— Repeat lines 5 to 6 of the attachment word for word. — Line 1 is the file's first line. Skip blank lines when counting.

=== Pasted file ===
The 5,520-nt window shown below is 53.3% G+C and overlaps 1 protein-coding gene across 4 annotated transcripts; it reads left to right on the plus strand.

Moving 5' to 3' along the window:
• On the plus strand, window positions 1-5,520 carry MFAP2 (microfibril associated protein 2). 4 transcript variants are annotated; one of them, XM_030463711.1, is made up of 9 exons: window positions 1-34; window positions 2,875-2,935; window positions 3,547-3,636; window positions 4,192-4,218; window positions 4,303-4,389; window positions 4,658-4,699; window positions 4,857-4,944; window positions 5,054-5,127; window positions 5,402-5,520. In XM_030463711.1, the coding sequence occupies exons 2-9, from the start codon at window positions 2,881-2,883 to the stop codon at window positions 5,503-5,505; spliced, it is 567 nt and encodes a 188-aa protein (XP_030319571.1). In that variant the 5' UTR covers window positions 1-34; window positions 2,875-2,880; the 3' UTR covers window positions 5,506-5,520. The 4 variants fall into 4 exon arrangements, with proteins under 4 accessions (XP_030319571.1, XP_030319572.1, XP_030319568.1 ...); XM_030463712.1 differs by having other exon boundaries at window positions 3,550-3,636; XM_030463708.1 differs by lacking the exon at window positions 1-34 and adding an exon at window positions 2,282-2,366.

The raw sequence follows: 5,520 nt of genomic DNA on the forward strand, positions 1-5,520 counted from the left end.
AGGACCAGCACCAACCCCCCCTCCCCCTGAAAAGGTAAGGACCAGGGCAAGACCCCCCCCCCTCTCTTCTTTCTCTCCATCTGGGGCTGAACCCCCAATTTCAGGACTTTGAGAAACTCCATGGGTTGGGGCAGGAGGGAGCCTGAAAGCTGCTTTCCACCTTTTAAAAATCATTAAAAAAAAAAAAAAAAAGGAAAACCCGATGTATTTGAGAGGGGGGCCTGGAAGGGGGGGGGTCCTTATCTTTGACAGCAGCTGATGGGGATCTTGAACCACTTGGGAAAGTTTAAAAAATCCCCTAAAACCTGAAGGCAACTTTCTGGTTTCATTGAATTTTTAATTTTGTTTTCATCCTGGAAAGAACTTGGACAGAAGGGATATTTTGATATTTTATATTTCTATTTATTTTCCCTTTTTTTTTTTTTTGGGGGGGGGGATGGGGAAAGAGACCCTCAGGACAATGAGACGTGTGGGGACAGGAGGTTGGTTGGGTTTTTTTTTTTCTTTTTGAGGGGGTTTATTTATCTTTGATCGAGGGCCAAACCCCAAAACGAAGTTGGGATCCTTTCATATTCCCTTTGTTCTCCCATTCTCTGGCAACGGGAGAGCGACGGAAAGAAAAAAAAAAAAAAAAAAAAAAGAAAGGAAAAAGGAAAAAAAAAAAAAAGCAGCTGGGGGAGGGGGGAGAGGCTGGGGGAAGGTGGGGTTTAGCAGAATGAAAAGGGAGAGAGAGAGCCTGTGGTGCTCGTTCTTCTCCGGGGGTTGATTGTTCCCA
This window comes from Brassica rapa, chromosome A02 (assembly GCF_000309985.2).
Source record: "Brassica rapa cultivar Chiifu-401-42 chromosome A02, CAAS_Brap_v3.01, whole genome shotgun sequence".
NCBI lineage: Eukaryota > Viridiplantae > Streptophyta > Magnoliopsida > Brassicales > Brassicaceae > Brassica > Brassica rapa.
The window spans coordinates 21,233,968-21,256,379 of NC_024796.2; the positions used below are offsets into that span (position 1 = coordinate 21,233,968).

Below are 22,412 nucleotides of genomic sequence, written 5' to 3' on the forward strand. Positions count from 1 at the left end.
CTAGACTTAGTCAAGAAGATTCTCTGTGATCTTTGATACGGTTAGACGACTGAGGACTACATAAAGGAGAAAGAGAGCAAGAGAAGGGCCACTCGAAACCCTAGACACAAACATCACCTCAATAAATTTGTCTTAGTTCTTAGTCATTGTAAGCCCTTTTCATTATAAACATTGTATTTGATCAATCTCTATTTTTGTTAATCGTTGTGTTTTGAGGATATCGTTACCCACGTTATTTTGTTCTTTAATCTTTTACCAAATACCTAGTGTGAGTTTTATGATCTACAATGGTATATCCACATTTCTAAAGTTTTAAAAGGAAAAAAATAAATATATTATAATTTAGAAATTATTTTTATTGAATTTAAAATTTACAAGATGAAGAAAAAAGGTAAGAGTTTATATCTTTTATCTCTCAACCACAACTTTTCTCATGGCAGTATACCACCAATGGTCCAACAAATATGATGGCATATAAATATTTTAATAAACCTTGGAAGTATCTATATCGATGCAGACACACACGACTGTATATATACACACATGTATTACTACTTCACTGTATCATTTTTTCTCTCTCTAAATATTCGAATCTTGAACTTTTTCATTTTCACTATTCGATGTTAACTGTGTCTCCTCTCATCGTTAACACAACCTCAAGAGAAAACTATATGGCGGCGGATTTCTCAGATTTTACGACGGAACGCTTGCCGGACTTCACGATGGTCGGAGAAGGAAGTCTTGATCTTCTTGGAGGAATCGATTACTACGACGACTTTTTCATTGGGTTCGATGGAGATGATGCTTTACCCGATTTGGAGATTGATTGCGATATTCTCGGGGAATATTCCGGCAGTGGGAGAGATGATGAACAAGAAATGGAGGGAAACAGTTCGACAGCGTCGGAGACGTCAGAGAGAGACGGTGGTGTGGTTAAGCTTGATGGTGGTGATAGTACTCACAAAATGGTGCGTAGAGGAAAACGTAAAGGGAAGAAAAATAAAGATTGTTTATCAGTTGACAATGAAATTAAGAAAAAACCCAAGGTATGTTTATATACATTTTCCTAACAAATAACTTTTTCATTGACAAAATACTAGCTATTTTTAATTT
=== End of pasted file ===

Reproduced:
AGGACCAGCACCAACCCCCCCTCCCCCTGAAAAGGTAAGGACCAGGGCAAGACCCCCCCCCCTCTCTTCTTTCTCTCCATCTGGGGCTGAACCCCCAATTTCAGGACTTTGAGAAACTCCATGGGTTGGGGCAGGAGGGAGCCTGAAAGCTGCTTTCCACCTTTTAAAAATCATTAAAAAAAAAAAAAAAAAGGAAAACCCGATGTATTTGAGAGGGGGGCCTGGAAGGGGGGGGGTCCTTATCTTTGACAGCAGCTGATGGGGATCTTGAACCACTTGGGAAAGTTTAAAAAATCCCCTAAAACCTGAAGGCAACTTTCTGGTTTCATTGAATTTTTAATTTTGTTTTCATCCTGGAAAGAACTTGGACAGAAGGGATATTTTGATATTTTATATTTCTATTTATTTTCCCTTTTTTTTTTTTTTGGGGGGGGGGATGGGGAAAGAGACCCTCAGGACAATGAGACGTGTGGGGACAGGAGGTTGGTTGGGTTTTTTTTTTTCTTTTTGAGGGGGTTTATTTATCTTTGATCGAGGGCCAAACCCCAAAACGAAGTTGGGATCCTTTCATATTCCCTTTGTTCTCCCATTCTCTGGCAACGGGAGAGCGACGGAAAGAAAAAAAAAAAAAAAAAAAAAAGAAAGGAAAAAGGAAAAAAAAAAAAAAGCAGCTGGGGGAGGGGGGAGAGGCTGGGGGAAGGTGGGGTTTAGCAGAATGAAAAGGGAGAGAGAGAGCCTGTGGTGCTCGTTCTTCTCCGGGGGTTGATTGTTCCCA
This window comes from Brassica rapa, chromosome A02 (assembly GCF_000309985.2).